PMU & TATTOO LASER REMOVAL
Glam Clinic

PMU & TATTOO LASER REMOVAL

Sale price £15.00 Regular price £95.00
Unwanted tattoos and Permanent Brows can be removed gradually over a series of sessions using a laser.
The cost of removing a tattoo will depend on its size and the number of sessions needed.
Tattoo removal has some limitations including :
  • it can be uncomfortable
  • it's very slow process
  • many tattoos cannot be completely removed - it's quite common to have some ink left in the skin
  • some colours do not fade as well as others

You should NOT have a tattoo removed if you :

  • are pregnant - there's a small risk to your baby
  • have a suntan or fake tan - wait for it to fade

What tattoo removal involves

You'll need to shave the area of skin before the appointment.

On the day, you'll be given special goggles to protect your eyes. Anaesthetic cream may be used to numb the skin.

The session will take about 10 to 30 minutes, depending on the size of your tattoo.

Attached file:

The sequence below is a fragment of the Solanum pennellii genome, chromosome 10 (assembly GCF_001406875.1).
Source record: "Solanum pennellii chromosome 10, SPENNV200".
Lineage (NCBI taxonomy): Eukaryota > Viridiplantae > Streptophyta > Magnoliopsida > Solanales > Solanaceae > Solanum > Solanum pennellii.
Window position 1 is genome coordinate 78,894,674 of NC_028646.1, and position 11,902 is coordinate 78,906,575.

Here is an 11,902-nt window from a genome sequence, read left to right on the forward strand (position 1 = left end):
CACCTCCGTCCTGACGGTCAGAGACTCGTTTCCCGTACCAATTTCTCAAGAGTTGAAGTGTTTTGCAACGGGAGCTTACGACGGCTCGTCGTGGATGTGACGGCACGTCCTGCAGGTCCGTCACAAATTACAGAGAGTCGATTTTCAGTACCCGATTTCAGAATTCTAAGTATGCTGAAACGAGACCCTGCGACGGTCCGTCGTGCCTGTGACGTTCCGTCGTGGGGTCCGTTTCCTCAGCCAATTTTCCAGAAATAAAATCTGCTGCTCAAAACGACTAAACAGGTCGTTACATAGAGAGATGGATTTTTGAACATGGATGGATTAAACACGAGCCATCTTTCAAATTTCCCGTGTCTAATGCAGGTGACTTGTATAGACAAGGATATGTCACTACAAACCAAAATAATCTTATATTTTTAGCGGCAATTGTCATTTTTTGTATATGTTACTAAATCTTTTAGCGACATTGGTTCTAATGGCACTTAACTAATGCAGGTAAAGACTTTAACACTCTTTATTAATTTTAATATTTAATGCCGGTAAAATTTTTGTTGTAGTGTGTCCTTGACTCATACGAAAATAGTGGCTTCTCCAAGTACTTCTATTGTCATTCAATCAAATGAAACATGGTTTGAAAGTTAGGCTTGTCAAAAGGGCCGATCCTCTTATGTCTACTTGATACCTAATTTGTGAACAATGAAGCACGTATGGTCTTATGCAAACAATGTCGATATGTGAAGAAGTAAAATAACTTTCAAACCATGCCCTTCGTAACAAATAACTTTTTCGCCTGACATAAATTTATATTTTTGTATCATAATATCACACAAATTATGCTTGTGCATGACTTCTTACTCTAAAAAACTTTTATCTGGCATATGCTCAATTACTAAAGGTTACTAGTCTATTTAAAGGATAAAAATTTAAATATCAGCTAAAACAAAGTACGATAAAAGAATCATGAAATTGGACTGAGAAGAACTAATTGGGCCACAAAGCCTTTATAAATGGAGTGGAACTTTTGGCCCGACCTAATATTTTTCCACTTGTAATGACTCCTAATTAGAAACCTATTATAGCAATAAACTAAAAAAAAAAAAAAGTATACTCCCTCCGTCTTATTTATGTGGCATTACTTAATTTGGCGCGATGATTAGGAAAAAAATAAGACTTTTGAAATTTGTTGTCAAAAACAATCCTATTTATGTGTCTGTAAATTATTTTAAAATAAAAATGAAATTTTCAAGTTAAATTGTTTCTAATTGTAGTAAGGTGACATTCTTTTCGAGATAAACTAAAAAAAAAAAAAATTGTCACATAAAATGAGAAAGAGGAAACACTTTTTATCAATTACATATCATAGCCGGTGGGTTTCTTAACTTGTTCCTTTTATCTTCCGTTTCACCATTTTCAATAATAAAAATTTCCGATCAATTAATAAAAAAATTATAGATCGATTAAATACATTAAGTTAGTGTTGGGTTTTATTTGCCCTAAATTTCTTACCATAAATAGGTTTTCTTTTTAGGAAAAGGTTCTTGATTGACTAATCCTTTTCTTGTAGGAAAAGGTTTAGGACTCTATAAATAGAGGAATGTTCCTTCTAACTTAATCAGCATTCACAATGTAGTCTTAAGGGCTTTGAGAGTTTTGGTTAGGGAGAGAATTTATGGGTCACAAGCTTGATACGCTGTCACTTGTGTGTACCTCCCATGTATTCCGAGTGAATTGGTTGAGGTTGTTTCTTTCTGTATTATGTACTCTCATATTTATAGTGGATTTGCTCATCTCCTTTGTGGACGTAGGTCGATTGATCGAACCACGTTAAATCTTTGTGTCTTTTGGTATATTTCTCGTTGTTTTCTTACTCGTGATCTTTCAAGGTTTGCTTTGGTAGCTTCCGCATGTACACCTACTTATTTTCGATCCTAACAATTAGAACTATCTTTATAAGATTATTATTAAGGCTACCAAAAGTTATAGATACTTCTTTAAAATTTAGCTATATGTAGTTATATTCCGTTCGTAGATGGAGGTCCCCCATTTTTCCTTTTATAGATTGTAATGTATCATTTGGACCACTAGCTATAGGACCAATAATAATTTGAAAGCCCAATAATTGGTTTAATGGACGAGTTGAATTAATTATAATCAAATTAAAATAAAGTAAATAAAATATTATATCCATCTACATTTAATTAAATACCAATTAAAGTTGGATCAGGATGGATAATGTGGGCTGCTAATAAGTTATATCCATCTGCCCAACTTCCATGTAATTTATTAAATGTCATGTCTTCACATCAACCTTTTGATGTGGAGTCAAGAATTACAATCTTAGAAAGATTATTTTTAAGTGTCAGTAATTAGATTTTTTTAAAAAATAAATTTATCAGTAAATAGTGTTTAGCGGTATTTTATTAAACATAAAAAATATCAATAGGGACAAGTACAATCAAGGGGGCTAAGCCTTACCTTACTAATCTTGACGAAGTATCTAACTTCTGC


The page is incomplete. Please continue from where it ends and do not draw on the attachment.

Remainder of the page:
The tattoo should become lighter with each treatment.

Afterwards

Your skin may be red with a raised rash for a short while after treatment. Holding an ice pack to your skin may help. Try a packet of frozen peas wrapped in a tea towel.

You may have some slight bleeding before your skin scabs over. Use aloe vera gel or Vaseline to help it heal.

Your skin will be more sensitive to the sun. Avoid sun exposure and tanning beds for at least 1 week after a treatment. Cover the area with clothing and use a sunscreen with at least SPF30.

You should avoid:

  • picking or scratching the scab
  • using soap or perfumed products on the area for the first 48 hours
  • strenuous physical activities for a couple of days
  • swimming and saunas until the scab has dropped off (they may slow the healing process)

Risks

Possible risks are:

  • some colours not completely fading – yellow, green and purple ink requires more sessions to fade than black, blue and red
  • a small chance your skin may become temporarily darker or paler than the surrounding skin
  • a slight chance of permanent scarring (3 in 100 people develop a scar)

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